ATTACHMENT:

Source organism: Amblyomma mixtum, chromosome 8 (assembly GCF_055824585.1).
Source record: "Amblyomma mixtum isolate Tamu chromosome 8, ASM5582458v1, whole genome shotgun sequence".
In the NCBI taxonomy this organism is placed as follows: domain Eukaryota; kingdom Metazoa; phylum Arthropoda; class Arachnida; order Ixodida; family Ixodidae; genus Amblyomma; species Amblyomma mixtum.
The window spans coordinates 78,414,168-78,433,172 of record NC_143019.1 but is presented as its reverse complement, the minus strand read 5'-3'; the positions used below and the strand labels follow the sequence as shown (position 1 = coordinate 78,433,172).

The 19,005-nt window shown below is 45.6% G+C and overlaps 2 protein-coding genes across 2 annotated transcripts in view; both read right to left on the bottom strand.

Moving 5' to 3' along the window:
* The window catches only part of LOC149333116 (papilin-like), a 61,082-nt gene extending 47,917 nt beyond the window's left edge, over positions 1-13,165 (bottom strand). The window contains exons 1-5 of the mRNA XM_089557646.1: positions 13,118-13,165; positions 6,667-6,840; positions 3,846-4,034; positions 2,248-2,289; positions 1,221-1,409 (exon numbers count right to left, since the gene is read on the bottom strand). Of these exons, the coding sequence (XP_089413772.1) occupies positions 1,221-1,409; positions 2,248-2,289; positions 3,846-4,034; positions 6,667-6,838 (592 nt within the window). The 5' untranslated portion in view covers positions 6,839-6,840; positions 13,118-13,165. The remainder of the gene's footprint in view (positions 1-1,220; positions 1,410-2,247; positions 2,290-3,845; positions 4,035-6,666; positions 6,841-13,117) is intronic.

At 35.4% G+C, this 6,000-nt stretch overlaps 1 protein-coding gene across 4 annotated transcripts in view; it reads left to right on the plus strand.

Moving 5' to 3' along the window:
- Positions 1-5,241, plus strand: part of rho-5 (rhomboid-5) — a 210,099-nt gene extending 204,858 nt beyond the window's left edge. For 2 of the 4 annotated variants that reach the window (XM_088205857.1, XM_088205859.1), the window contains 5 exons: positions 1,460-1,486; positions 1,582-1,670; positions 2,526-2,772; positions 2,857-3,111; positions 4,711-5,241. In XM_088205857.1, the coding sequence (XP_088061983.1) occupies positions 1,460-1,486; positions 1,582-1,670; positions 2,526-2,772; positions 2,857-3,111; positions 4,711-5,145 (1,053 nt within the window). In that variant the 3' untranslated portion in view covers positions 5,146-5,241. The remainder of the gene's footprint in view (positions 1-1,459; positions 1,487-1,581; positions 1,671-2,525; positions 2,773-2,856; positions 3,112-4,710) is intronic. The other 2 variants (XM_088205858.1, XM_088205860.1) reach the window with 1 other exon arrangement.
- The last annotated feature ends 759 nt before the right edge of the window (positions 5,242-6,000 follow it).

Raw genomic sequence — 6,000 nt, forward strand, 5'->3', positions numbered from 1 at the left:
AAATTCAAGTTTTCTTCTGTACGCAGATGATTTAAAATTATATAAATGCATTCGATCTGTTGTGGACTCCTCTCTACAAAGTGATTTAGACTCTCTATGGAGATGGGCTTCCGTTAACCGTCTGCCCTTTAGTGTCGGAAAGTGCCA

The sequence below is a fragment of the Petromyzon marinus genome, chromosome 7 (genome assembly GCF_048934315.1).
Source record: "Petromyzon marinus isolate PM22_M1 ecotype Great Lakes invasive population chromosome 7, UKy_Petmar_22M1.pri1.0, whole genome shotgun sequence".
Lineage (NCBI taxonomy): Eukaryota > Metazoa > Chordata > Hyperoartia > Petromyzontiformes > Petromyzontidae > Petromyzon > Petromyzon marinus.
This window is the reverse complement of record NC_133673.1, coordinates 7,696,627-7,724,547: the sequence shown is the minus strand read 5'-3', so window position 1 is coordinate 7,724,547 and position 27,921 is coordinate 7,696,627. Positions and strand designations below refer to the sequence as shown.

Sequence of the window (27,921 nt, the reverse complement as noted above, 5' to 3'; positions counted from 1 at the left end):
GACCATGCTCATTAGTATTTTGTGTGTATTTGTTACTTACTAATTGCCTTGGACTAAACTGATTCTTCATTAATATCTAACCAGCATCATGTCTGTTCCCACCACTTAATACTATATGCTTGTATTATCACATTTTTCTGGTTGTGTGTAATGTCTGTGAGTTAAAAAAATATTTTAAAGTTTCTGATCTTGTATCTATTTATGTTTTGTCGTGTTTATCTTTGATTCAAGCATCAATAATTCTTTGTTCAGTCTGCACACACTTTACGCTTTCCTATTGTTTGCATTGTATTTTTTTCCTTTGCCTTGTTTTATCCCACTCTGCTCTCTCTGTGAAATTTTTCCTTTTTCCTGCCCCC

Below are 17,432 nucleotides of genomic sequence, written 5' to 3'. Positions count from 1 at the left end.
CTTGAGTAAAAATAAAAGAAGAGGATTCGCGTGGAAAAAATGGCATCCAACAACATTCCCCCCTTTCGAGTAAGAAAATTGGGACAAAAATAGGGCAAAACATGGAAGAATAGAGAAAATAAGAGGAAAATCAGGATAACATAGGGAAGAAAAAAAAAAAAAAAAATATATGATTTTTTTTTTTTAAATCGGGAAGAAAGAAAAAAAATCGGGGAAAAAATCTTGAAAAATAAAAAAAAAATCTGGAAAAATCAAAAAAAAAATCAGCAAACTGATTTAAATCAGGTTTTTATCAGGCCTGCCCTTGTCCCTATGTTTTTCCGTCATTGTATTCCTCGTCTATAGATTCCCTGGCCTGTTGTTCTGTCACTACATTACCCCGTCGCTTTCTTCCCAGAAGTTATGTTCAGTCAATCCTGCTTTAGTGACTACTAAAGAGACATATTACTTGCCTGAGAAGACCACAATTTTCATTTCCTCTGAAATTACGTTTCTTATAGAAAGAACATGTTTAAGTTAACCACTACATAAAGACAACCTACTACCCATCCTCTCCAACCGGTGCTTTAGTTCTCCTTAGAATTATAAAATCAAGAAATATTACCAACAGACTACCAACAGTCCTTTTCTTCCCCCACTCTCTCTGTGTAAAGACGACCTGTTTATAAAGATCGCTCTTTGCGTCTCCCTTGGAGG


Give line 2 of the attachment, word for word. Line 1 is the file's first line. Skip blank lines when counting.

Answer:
Source record: "Amblyomma mixtum isolate Tamu chromosome 8, ASM5582458v1, whole genome shotgun sequence".